• Ingredients that can be added to cooked sprouts include flaked or chopped almonds, chopped hazel nuts and of course chestnuts. Brown the nuts in a little butter before adding the freshly cooked sprouts. Give your sprouts a spiced edge with garam masala or ras el hanout, or add some chopped chilli and garlic, again cook the spices or flavourings for a few seconds in butter or oil before adding the hot sprouts. Toss them together. You'll find plenty more flavour ideas in our main collection of Brussel sprouts recipes.
  • There are plenty of other ways to cook Brussel sprouts other than boiling. See our list of cooking methods below, including roasting, steaming, pan-frying and plenty more.

Other ways to cook Brussel sprouts

Steamed sprouts

Steam halved sprouts in a steamer set over a pan of simmering water, or in a microwave for 5 mins (longer if needed). Season and dress with butter and a squeeze of orange if you like.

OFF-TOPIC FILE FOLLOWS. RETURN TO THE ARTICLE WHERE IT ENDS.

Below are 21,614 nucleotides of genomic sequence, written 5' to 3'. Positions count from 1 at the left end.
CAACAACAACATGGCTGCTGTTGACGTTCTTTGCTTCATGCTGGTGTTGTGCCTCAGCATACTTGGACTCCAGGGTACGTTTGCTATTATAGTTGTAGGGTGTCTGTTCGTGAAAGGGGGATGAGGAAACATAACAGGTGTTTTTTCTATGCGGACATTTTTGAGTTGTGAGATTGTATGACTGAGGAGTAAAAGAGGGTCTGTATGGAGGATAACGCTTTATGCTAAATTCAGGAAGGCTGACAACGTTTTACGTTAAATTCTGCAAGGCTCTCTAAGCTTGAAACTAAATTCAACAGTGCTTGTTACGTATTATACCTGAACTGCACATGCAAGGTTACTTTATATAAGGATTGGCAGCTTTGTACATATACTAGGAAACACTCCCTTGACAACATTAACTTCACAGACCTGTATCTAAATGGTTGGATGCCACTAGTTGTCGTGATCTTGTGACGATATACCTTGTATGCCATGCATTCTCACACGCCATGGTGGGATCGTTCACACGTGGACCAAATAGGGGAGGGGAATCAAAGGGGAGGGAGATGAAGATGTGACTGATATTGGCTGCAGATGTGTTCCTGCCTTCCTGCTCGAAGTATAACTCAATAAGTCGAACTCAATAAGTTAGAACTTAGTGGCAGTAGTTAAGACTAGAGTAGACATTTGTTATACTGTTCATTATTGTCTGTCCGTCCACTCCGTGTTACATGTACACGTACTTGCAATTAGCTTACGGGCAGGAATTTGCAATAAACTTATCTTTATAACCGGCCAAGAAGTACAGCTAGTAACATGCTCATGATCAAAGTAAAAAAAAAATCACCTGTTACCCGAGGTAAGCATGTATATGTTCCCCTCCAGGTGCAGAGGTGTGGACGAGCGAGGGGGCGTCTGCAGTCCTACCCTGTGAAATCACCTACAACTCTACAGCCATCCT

Roasted sprouts

Toss sprouts in a little oil and tip into a baking dish with bacon lardons (or wrap each in pancetta first). Roast at 200C/180C fan/gas 6 for 20-30 minutes, or until tender.

Fondue with roast sprouts

Stir-fried sprouts

Steam or simmer whole or halved sprouts for 3 mins, then heat a little oil in a wok and stir-fry for 3-4 mins until they colour a little. Season with salt, pepper and lemon juice. You can also stir-fry shredded sprouts in the same way, they’ll cook quickly so keep moving them around the wok.

Spicy stir-fried sprouts 
Chicken, kale & sprout stir-fry

Pan-fried sprouts

Heat some oil in a large frying pan over a medium heat. Put halved sprouts in, cut-side down, leave to sizzle for 5-10 mins, lifting them up every few mins to see how brown they are, then dot with butter, turn them over and cook for about 10 mins more until they are tinged dark brown all over. Season and scatter over some sesame seeds or flaked almonds if you like.

Burnt sprouts with pomegranate & sesame

Deep-fried sprouts

Prepare your sprouts and dry them thoroughly. Fill a large, heavy-bottomed saucepan no more than a third full with oil and heat until it reads 190C on a thermometer or a piece of bread browns in the oil within 15 secs. Carefully lower in the sprouts and fry for 3 mins until deep golden brown. Drain on kitchen paper, then scatter with sea salt.